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The process of transcription is carried out by RNA polymerase (RNAP), which uses DNA (black) as a template and produces RNA (blue).
Illustration of exons and introns in pre-mRNA and the formation of mature mRNA by splicing. The UTRs (in green) are non-coding parts of exons at the ends of the mRNA.
During the translation, tRNA charged with amino acid enters the ribosome and aligns with the correct mRNA triplet. Ribosome then adds amino acid to growing protein chain.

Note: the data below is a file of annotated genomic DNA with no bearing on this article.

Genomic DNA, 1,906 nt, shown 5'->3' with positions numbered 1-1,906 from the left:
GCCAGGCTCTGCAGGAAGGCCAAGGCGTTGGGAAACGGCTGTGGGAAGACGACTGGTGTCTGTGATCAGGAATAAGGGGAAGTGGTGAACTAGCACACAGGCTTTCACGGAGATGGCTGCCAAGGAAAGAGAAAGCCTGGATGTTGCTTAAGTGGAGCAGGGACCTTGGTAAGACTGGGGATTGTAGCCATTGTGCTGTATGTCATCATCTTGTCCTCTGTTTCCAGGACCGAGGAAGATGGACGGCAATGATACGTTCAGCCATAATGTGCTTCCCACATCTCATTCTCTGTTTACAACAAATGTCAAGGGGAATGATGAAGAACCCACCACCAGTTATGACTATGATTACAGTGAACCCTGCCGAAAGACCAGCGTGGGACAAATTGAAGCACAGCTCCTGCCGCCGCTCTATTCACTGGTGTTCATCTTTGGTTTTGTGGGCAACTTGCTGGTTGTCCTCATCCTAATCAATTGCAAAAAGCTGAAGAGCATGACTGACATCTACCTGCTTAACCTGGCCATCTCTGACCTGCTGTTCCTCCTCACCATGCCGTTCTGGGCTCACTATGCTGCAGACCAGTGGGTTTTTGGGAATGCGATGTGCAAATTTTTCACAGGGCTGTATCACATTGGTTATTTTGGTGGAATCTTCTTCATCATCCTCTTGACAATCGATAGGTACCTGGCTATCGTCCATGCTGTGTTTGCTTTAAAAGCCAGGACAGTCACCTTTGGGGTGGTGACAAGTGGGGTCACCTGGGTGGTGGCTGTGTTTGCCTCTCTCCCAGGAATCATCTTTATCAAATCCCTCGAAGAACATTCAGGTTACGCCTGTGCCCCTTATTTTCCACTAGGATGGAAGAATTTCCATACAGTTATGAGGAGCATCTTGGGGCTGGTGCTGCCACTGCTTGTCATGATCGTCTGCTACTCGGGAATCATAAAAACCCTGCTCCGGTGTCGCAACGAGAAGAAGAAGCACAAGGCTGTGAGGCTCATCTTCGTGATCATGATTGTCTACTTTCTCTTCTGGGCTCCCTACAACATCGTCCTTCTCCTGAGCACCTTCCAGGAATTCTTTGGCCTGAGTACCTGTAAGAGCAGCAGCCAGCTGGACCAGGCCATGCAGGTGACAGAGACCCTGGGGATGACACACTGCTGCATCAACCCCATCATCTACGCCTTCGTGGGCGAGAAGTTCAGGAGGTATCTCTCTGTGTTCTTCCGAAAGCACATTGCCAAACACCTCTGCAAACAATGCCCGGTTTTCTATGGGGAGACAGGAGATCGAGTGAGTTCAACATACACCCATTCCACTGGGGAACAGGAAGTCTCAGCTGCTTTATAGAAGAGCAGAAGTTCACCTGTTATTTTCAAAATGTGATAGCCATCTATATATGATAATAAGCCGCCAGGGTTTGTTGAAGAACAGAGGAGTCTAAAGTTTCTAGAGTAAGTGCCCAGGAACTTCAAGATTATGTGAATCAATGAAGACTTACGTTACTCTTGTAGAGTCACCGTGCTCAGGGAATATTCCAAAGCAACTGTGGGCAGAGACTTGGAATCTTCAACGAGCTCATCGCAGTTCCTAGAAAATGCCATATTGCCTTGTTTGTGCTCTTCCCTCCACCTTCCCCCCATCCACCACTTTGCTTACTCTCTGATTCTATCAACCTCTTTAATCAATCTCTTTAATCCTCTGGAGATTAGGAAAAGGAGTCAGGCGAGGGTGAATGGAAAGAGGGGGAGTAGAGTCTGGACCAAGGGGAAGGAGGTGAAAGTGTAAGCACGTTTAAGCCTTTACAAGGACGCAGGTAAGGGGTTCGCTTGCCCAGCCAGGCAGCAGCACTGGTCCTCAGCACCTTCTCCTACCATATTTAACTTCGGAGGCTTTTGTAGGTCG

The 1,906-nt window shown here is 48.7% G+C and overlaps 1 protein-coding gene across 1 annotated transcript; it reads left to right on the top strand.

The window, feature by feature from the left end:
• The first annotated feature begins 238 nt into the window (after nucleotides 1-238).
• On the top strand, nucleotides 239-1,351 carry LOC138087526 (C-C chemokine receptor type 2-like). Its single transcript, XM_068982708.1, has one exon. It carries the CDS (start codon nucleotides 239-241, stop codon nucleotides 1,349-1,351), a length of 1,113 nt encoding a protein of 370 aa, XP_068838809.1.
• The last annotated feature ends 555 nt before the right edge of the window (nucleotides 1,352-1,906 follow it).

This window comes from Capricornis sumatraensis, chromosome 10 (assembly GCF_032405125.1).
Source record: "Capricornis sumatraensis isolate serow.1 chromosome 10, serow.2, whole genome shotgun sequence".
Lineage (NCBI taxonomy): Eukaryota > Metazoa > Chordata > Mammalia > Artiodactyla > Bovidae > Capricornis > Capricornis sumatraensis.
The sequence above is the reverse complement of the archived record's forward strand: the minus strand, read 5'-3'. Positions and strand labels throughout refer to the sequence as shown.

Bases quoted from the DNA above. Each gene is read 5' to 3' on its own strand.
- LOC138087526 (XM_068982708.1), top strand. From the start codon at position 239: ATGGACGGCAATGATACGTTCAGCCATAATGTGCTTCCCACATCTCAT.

Protein before (left) and after (right) folding
The patchy colours of a tortoiseshell cat are the result of different levels of expression of pigmentation genes in different areas of the skin.
When lactose is present in a prokaryote, it acts as an inducer and inactivates the repressor so that the genes for lactose metabolism can be transcribed.
The lambda repressor transcription factor (green) binds as a dimer to major groove of DNA target (red and blue) and disables initiation of transcription. From.
In eukaryotes, DNA is organized in form of nucleosomes. Note how the DNA (blue and green) is tightly wrapped around the protein core made of histone octamer (ribbon coils), restricting access to the DNA. From.